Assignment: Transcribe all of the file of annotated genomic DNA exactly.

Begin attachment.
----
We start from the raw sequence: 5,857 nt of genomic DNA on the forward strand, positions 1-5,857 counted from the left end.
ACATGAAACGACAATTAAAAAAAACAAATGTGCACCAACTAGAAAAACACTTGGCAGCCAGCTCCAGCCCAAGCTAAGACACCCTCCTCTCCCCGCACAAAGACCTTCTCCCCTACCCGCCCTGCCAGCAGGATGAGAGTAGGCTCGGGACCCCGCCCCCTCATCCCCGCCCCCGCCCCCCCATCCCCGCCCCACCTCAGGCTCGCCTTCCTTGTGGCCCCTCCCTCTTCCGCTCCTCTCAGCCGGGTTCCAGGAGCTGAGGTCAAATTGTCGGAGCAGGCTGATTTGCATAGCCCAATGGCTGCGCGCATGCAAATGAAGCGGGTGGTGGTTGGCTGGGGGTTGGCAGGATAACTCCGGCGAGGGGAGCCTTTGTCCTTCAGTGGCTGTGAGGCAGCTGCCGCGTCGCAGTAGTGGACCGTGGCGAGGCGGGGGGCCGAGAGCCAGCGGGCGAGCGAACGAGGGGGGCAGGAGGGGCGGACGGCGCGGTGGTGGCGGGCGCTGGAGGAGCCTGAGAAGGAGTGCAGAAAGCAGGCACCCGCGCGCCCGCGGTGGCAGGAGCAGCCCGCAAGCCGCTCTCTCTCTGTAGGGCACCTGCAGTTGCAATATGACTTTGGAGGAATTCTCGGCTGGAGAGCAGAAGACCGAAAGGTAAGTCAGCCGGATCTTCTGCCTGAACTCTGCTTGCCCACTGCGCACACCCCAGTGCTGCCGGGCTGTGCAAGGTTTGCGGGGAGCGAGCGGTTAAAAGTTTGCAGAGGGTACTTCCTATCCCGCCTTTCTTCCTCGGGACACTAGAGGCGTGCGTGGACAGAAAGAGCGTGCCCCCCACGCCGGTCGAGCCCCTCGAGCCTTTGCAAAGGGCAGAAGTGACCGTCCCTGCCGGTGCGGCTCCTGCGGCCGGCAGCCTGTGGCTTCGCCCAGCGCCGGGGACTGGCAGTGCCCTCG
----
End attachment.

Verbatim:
We start from the raw sequence: 5,857 nt of genomic DNA on the forward strand, positions 1-5,857 counted from the left end.
ACATGAAACGACAATTAAAAAAAACAAATGTGCACCAACTAGAAAAACACTTGGCAGCCAGCTCCAGCCCAAGCTAAGACACCCTCCTCTCCCCGCACAAAGACCTTCTCCCCTACCCGCCCTGCCAGCAGGATGAGAGTAGGCTCGGGACCCCGCCCCCTCATCCCCGCCCCCGCCCCCCCATCCCCGCCCCACCTCAGGCTCGCCTTCCTTGTGGCCCCTCCCTCTTCCGCTCCTCTCAGCCGGGTTCCAGGAGCTGAGGTCAAATTGTCGGAGCAGGCTGATTTGCATAGCCCAATGGCTGCGCGCATGCAAATGAAGCGGGTGGTGGTTGGCTGGGGGTTGGCAGGATAACTCCGGCGAGGGGAGCCTTTGTCCTTCAGTGGCTGTGAGGCAGCTGCCGCGTCGCAGTAGTGGACCGTGGCGAGGCGGGGGGCCGAGAGCCAGCGGGCGAGCGAACGAGGGGGGCAGGAGGGGCGGACGGCGCGGTGGTGGCGGGCGCTGGAGGAGCCTGAGAAGGAGTGCAGAAAGCAGGCACCCGCGCGCCCGCGGTGGCAGGAGCAGCCCGCAAGCCGCTCTCTCTCTGTAGGGCACCTGCAGTTGCAATATGACTTTGGAGGAATTCTCGGCTGGAGAGCAGAAGACCGAAAGGTAAGTCAGCCGGATCTTCTGCCTGAACTCTGCTTGCCCACTGCGCACACCCCAGTGCTGCCGGGCTGTGCAAGGTTTGCGGGGAGCGAGCGGTTAAAAGTTTGCAGAGGGTACTTCCTATCCCGCCTTTCTTCCTCGGGACACTAGAGGCGTGCGTGGACAGAAAGAGCGTGCCCCCCACGCCGGTCGAGCCCCTCGAGCCTTTGCAAAGGGCAGAAGTGACCGTCCCTGCCGGTGCGGCTCCTGCGGCCGGCAGCCTGTGGCTTCGCCCAGCGCCGGGGACTGGCAGTGCCCTCG